Monty Williams

Age: 47

Professional Experience: Assistant Coach Portland Trail Blazers (2005 – 2010), Head Coach New Orleans Pelicans (2010 – 2015), Associate Head Coach Oklahoma City Thunder (2015 – 2016), Vice President of Basketball Operations San Antonio Spurs (2016 – 2018), Lead Assistant Coach Philadelphia 76ers (2018 – present)

Similar to Ettore Messina, Monty Williams has established deep connections with the gold standard San Antonio Spurs. He began his coaching career under Greg Popvich as a coaching staff intern in 2005, the same year in which the Spurs defeated the Detroit Pistons for the NBA Title. After just one season down south, Williams was brought onto the staff of the Portland Trail Blazers as an assistant coach under the newly hired Nat McMillan. The Blazers made the playoffs in two of the five years during Monty’s stint as an assistant, and he was hired as the Head Coach of the New Orleans Hornets following the 2009-2010 campaign.

New Orleans managed to reach the playoffs in Monty’s first season as the man holding the clipboard, but the next three years were miserable for the Hornets, as they won just 82 of their next 264 games. Williams did return to the postseason in 2015, but the Pelicans were swept by the Warriors, and he was replaced by Alvin Gentry. He joined the Oklahoma City Thunder as an Associate Head Coach the following summer, but tragically lost his wife in a car accident in February of 2016, and he stepped away from the Thunder for the rest of the season.

Monty pivoted slightly in September of 2016, returning to the Spurs as their Vice President of Basketball Operations, making him the only named candidate to have both front office and coaching experience. He remained in that role until this past summer, in which he moved to the Philadelphia 76ers as the Lead Assistant Coach under Brett Brown.

Monty Williams is a man of strong faith who is known as a player’s coach, but his skills as a strategist were subpar in his time as the Head Coach of the Hornets. His team never finished higher than 20th in pace, and New Orleans finished in the bottom-two in possessions per game in three of his five seasons in the Big Easy. With De’Aaron Fox and Marvin Bagley leading the charge, it’s imperative that the Kings focus on transition buckets, while also establishing a sensible half-court offense.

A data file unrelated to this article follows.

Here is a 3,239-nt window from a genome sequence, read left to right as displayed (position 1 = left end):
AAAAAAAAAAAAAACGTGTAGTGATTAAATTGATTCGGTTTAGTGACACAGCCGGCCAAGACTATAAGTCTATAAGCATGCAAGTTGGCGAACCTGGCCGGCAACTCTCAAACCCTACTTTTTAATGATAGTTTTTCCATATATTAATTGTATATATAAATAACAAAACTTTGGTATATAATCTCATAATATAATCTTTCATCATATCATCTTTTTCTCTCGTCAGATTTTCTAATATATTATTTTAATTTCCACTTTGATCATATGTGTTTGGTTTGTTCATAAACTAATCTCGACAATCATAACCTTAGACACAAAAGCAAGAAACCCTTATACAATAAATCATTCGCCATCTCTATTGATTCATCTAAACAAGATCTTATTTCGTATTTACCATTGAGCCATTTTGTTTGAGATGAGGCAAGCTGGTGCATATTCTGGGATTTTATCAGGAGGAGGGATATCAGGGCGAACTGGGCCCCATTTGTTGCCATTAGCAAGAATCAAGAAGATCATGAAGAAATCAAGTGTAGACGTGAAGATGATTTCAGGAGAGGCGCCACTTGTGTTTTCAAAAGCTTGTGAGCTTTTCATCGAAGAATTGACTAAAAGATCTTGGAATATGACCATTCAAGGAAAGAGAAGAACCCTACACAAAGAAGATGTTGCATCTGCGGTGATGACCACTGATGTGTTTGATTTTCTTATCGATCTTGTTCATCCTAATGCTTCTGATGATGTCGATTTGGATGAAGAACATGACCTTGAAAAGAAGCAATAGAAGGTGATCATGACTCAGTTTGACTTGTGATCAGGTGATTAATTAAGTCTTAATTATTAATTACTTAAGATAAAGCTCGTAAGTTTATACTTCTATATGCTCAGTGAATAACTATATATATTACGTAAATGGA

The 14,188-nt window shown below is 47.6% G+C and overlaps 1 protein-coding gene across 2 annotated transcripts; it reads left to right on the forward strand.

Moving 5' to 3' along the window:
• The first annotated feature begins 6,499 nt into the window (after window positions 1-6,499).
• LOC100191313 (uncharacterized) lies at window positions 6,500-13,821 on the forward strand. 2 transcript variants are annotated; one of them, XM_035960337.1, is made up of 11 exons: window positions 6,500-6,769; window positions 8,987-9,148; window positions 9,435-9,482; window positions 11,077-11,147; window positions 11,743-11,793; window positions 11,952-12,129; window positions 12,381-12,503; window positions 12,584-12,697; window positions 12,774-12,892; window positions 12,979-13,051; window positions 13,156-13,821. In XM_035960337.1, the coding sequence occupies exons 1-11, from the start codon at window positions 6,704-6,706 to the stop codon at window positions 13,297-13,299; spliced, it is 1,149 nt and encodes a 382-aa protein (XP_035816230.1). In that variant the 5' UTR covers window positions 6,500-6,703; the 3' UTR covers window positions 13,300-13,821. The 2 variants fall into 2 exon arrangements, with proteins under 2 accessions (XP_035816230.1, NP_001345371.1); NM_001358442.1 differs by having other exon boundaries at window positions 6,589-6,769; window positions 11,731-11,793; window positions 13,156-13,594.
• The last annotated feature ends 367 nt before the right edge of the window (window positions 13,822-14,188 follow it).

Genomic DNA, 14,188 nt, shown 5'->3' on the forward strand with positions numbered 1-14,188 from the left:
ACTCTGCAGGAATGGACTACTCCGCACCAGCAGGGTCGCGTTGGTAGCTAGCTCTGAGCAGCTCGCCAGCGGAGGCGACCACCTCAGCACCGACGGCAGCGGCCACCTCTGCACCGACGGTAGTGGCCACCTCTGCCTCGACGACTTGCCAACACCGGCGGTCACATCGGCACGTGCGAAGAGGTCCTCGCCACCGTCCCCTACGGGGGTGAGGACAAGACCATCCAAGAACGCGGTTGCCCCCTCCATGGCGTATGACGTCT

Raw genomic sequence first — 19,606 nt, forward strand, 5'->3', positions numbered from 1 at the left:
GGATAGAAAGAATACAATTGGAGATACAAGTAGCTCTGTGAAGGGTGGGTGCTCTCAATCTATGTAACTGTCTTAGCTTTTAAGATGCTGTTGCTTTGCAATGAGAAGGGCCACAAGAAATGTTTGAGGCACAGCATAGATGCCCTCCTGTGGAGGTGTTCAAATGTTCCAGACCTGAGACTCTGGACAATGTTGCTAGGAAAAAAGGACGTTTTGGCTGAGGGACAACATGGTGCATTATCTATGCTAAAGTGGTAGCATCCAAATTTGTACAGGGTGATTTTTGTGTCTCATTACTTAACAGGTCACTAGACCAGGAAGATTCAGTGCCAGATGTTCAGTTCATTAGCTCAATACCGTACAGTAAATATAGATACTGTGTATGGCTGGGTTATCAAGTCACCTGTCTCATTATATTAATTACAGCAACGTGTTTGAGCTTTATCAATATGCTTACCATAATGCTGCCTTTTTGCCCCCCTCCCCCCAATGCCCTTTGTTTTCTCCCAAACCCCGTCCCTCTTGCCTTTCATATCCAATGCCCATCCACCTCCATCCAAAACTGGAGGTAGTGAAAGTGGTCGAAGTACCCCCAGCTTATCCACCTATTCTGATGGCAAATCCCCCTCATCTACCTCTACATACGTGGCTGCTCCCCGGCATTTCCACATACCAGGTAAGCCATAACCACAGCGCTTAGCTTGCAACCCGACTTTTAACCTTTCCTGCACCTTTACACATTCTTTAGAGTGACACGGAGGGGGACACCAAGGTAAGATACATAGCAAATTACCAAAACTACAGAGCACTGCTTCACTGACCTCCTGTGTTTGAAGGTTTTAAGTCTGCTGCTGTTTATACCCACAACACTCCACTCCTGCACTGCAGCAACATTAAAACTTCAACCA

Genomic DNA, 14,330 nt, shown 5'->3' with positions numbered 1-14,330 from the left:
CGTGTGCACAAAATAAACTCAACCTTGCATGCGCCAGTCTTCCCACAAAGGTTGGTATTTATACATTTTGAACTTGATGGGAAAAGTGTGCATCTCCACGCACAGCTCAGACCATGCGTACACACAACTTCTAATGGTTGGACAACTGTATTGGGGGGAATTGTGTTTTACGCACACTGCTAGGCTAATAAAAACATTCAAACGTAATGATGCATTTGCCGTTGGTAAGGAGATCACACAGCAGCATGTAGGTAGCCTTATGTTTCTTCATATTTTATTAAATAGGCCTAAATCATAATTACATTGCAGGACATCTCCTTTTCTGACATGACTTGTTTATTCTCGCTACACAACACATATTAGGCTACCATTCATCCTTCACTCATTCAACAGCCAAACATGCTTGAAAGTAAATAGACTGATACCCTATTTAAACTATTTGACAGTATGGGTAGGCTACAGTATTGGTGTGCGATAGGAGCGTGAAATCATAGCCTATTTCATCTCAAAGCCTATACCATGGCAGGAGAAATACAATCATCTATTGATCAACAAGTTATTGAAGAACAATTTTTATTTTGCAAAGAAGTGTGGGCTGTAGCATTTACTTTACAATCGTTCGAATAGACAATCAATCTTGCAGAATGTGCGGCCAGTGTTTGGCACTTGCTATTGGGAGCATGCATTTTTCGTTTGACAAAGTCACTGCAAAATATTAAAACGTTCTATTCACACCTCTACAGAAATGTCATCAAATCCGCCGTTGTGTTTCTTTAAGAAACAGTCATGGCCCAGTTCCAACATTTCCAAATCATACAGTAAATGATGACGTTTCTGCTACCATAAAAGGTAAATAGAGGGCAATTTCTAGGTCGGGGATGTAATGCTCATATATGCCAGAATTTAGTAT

Williams represents the antithesis of Dave Joerger’s grating personality, and he’s been loved by personnel wherever he’s landed, but his abilities as an in-game commander remain questionable. Vlade Divac would be betting on Monty’s development as an X’s and O’s leader, as well as Peja Stojakovic’s endorsement as his former player, if he were to bring him in as the next Head Coach of the Kings.

Luke Walton

Age: 39

Professional Experience: Player Development Coach Los Angeles D-Fenders (2013 -2014), Assistant Coach Golden State Warriors (2014 – 2016) Head Coach Los Angeles Lakers (2016 – 2019)

Luke Walton represents both the youngest and the least experienced member of Vlade Divac’s list of sought after candidates, retiring from the league just six years ago. Walton’s was a well-respected role-player in Los Angeles for the majority of his career, winning two championships while donning the purple and gold, and he was immediately recruited to join the ranks of the Lakers NBA Development staff following his final game as an on-court contributor.

Walton’s head coaching career has played out in three parts with three divergent results. His first opportunity came in the summer of 2015, when Steve Kerr announced his indefinite departure due to lingering back issues. The 35-year old Walton was entrusted with the championship caliber Warriors squad, a team that included Harrison Barnes, and he led them to the best start in league history at 24 wins and 0 losses, and finished with an astounding record of 39-4. At the end of the season, Steve Kerr was awarded the honor of NBA Coach of the Year, despite Walton actually coaching a higher number of regular season games.

Luke’s second era began when he was charged with the turnaround of his former team in 2016. In the year prior to Walton’s hiring, the floundering Lakers sported a record of just 17-65, and the former player was able to increase Los Angeles’ win total to 26 games in the 2016-2017 season and again during the 2017-2018 season to 35 wins. That kind of jump without the addition of any star players is almost unprecedented, as the Lakers more than doubled their winning percentage in only two years.